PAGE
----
Senior church leaders who want to oversee and approve small circle communication are micromanagers. Senior leaders who care little about big circle communication are negligent or apathetic. Like everything else in leadership, balance is necessary. In short, if a lot of people will see it, you should approve it. When few people will encounter the message, let others run with it. And if you’re reading this wondering what’s on your church sign, then go check it.

6 comments on “I Blame Senior Pastors for Bad Church Signs”

  1. Phil Kloster says:

    How’s this for a great communications strategy? Only put scripture on your church sign. After all, we “say” it is more powerful than a two-edged sword. Ah, but our cute slogans are more clever! I am not sure the “community” is impressed with us. Wondering what God thinks.

    1. The idea is a good one, but I believe that balance is the key; man lives not by bread alone must also be applied with the understanding that a healthy communal life requires balance. ‘And Judas went out and hanged himself’ is scripture, but to the hopeless, the melancholic, the depressed and others, scriptura sola may be more harmful than helpful. A sword in a well-intentioned crusaders hand is no less baneful than that of an indiscriminate user.

      As Christians, we stand upon the Word, we live by the Word; and so a “word fitly spoken”, I believe, remains our best messaging.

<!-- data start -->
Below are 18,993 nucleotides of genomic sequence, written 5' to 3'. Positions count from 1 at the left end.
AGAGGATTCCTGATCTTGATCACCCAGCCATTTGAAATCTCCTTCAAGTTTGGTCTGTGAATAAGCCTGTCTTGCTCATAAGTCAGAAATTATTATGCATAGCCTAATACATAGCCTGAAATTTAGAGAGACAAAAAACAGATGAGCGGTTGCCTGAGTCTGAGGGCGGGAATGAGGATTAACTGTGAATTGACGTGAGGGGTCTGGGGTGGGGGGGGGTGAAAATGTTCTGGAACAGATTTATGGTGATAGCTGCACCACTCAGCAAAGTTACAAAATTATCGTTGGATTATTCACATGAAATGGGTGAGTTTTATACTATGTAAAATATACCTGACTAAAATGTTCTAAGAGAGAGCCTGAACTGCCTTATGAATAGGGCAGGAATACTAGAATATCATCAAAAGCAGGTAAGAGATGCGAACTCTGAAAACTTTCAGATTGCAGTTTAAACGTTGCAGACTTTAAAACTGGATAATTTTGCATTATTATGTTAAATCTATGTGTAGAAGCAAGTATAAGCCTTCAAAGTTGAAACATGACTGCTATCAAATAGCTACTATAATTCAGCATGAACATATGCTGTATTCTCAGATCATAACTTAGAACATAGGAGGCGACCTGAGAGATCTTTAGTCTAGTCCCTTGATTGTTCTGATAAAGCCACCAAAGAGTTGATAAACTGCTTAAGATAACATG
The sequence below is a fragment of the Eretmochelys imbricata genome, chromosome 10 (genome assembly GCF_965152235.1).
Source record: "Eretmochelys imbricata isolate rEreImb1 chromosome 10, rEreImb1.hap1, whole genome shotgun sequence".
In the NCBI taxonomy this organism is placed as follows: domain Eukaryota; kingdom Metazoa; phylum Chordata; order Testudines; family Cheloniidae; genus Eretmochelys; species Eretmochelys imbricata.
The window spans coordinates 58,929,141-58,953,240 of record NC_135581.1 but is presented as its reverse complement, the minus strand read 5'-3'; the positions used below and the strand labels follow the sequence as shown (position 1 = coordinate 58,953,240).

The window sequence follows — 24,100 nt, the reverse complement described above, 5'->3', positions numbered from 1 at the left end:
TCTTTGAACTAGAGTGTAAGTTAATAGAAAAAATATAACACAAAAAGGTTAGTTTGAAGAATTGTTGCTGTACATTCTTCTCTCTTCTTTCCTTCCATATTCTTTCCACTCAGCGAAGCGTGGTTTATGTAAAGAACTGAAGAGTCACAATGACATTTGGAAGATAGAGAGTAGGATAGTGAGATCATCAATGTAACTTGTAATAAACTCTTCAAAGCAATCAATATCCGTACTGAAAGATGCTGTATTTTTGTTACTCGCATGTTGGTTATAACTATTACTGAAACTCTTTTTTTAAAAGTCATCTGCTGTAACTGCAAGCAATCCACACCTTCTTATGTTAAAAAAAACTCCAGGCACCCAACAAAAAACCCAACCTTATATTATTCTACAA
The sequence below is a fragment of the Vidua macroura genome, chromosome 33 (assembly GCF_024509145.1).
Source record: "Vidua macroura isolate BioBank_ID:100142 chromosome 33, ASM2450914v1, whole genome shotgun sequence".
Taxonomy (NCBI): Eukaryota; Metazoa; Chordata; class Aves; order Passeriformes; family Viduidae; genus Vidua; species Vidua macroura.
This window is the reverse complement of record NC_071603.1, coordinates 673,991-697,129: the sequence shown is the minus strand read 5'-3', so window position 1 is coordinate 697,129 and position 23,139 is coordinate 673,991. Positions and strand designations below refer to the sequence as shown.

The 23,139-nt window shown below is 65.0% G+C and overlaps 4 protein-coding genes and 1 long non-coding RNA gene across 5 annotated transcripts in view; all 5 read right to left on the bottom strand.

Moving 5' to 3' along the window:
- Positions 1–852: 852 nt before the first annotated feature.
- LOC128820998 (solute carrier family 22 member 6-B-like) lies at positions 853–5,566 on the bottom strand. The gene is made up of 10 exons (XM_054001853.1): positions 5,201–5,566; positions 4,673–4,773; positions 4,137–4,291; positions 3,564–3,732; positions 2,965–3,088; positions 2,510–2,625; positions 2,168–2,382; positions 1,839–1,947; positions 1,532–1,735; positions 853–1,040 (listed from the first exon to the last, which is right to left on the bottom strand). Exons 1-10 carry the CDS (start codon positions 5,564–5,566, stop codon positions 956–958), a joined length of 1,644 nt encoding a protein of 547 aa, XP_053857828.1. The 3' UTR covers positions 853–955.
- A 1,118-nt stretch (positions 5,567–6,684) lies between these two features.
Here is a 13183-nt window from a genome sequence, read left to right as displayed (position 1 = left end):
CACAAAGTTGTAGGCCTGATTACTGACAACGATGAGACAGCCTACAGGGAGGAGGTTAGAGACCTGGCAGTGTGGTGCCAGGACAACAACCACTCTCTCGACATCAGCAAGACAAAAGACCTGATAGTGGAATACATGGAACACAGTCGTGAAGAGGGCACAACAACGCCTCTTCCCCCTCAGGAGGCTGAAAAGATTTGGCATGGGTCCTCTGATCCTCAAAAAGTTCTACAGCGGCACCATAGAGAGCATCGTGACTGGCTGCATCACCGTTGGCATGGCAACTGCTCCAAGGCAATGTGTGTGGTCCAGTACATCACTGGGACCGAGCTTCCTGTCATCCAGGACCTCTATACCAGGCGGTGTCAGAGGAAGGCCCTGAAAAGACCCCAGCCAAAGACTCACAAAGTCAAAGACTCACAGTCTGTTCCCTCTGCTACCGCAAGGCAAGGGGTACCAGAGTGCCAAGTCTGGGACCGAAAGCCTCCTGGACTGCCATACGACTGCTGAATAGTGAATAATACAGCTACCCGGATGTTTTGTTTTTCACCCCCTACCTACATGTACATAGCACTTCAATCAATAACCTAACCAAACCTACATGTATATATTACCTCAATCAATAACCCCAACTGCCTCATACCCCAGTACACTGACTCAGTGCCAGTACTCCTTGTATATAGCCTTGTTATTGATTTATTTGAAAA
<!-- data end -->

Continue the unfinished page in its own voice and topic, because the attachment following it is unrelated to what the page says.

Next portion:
2. Jeffrey Staton says:

    Sam S. Rainer touches on an enormous problem with most churches in America today. The church has been entrusted with the single most important message in history. Conveying ideas and information is the very essence of communication, and yet many churches tend to be less effective at this than other organizations or movements. So sadly, the church is losing ground because other voices are reaching the culture more effectively.

    There are far too many “witty” church signs that come across as trite, condescending, or confusing to the person who knows little or nothing about church. Whether clever, deep or humorous, the message is lost if it is irrelevant to the very people the church hopes to reach–the general public driving by. Worse, some have even been offensive. You’ve seen them on the nightly news and probably cringed at the thought of another black eye for the cause of Christ.

    Rev. Rainer blames senior pastors for bad signs and bulletin bloopers. So would I, but not because they need to be overseeing it all. Instead churches need a senior staffer–other than the senior pastor–to coordinate an effective communication strategy. While the senior pastor should be the final say on the vision and direction of the church, few senior pastors are equipped, experienced, or have the time or aptitude to formulate and oversee it all.

    As great a leader as Moses was, even he admitted that he was not the best verbal communicator. So God suggested an official spokesperson: Aaron. This only added to Moses’s effectiveness, it took nothing away from his leadership or authority. God gave Moses the instructions, Aaron articulated them on behalf of Moses to the people.

    The culture is changing and shifting more dramtically and faster than ever. And while the central message of the unchanging gospel is eternally relevant, the way we attempt to reach people with it is often out-dated and hopelessly ineffective. The church needs to relate better on many levels or else become further removed from public consciousness. And the message we are commissioned to share is too critically important to be forgotten or lost.